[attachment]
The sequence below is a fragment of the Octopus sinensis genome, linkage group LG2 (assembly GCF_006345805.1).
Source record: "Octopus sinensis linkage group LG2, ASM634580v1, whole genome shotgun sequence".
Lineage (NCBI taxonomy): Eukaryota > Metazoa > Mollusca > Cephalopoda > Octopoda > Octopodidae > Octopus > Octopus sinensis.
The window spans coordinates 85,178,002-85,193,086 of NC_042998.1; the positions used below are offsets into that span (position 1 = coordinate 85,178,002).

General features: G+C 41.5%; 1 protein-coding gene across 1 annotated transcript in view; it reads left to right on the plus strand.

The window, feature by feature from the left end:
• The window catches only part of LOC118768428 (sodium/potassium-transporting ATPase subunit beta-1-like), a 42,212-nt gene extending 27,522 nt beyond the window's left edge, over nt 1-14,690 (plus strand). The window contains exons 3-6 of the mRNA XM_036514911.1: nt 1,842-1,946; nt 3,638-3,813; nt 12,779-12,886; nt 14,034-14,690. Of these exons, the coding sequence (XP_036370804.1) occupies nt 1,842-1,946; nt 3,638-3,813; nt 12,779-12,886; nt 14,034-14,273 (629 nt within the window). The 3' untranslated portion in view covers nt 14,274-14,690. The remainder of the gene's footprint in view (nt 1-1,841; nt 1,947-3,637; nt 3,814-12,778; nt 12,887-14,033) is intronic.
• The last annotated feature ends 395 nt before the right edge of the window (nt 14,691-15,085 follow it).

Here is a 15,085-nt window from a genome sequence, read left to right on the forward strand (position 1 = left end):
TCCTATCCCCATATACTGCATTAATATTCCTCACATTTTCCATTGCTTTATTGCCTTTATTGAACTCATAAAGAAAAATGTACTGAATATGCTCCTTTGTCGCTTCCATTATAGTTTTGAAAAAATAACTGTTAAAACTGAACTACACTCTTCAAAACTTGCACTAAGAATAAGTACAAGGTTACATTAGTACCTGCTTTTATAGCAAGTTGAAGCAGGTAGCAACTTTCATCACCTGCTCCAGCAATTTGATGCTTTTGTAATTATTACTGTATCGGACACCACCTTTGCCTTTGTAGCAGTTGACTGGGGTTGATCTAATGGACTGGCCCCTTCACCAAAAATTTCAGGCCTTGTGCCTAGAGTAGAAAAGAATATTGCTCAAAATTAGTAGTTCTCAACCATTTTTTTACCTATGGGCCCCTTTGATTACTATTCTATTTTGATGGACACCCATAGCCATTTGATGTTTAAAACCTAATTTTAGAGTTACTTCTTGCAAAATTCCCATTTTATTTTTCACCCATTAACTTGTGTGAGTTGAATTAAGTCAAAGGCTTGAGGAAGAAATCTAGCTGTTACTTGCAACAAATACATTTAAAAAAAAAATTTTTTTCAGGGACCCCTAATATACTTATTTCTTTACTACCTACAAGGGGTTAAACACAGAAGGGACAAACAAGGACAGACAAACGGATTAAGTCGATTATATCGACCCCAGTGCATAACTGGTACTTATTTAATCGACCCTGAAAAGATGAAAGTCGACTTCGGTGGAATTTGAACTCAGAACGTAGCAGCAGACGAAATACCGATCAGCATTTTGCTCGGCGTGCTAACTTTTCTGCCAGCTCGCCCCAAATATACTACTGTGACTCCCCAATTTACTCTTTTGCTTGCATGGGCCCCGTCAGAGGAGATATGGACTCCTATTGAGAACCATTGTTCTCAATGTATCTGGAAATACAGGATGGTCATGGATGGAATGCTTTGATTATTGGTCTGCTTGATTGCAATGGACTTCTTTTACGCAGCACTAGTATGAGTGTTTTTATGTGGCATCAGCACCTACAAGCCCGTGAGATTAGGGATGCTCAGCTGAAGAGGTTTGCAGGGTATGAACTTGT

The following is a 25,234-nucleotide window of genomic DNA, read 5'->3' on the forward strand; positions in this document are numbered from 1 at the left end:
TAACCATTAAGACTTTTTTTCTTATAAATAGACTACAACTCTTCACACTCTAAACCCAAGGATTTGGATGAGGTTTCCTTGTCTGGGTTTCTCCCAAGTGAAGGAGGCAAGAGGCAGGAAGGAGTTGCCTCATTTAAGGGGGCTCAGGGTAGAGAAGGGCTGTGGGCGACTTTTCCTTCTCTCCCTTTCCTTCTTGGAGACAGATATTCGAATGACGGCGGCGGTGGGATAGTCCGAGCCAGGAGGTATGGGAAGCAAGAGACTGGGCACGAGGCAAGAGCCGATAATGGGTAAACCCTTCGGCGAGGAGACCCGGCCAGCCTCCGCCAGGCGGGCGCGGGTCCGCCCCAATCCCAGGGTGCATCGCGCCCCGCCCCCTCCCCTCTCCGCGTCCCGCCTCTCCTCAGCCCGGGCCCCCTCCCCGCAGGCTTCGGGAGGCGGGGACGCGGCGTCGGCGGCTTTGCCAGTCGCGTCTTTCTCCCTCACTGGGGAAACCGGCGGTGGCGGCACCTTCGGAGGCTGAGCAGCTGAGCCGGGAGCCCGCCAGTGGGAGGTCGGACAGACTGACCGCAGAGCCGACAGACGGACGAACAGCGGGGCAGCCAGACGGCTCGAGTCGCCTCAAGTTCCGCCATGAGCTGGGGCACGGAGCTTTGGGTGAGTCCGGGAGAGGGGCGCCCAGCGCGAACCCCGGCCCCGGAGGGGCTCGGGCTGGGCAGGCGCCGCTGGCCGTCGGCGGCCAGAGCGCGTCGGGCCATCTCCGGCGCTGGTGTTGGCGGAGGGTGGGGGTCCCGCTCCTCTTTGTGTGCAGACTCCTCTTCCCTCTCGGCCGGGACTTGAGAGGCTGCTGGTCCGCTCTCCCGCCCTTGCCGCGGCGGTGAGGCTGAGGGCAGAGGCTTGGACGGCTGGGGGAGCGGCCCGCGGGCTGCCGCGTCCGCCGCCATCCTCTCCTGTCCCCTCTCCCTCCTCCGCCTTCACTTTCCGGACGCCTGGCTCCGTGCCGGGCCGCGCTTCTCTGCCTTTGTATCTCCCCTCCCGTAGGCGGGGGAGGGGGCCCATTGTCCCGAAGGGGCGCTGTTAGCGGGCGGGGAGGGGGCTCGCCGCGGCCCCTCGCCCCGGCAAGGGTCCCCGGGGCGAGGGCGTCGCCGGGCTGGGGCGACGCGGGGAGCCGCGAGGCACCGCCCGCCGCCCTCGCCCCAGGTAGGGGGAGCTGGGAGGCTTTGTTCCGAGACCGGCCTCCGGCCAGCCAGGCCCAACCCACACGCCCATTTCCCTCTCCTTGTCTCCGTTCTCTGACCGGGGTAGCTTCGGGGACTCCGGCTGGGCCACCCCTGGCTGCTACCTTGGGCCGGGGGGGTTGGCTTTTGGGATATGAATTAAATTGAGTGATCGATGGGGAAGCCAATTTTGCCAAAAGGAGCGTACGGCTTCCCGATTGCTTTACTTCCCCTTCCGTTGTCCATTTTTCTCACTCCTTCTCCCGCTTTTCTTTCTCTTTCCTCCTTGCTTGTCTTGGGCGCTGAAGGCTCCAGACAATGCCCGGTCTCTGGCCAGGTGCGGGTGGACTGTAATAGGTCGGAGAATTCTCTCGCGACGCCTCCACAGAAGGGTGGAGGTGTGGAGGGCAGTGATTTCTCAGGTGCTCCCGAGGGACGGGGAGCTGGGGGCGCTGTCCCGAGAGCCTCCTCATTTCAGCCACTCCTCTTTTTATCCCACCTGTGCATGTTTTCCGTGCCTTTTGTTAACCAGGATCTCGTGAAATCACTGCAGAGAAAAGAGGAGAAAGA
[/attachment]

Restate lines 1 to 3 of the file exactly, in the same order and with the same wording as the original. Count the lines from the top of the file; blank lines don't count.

The sequence below is a fragment of the Octopus sinensis genome, linkage group LG2 (assembly GCF_006345805.1).
Source record: "Octopus sinensis linkage group LG2, ASM634580v1, whole genome shotgun sequence".
Lineage (NCBI taxonomy): Eukaryota > Metazoa > Mollusca > Cephalopoda > Octopoda > Octopodidae > Octopus > Octopus sinensis.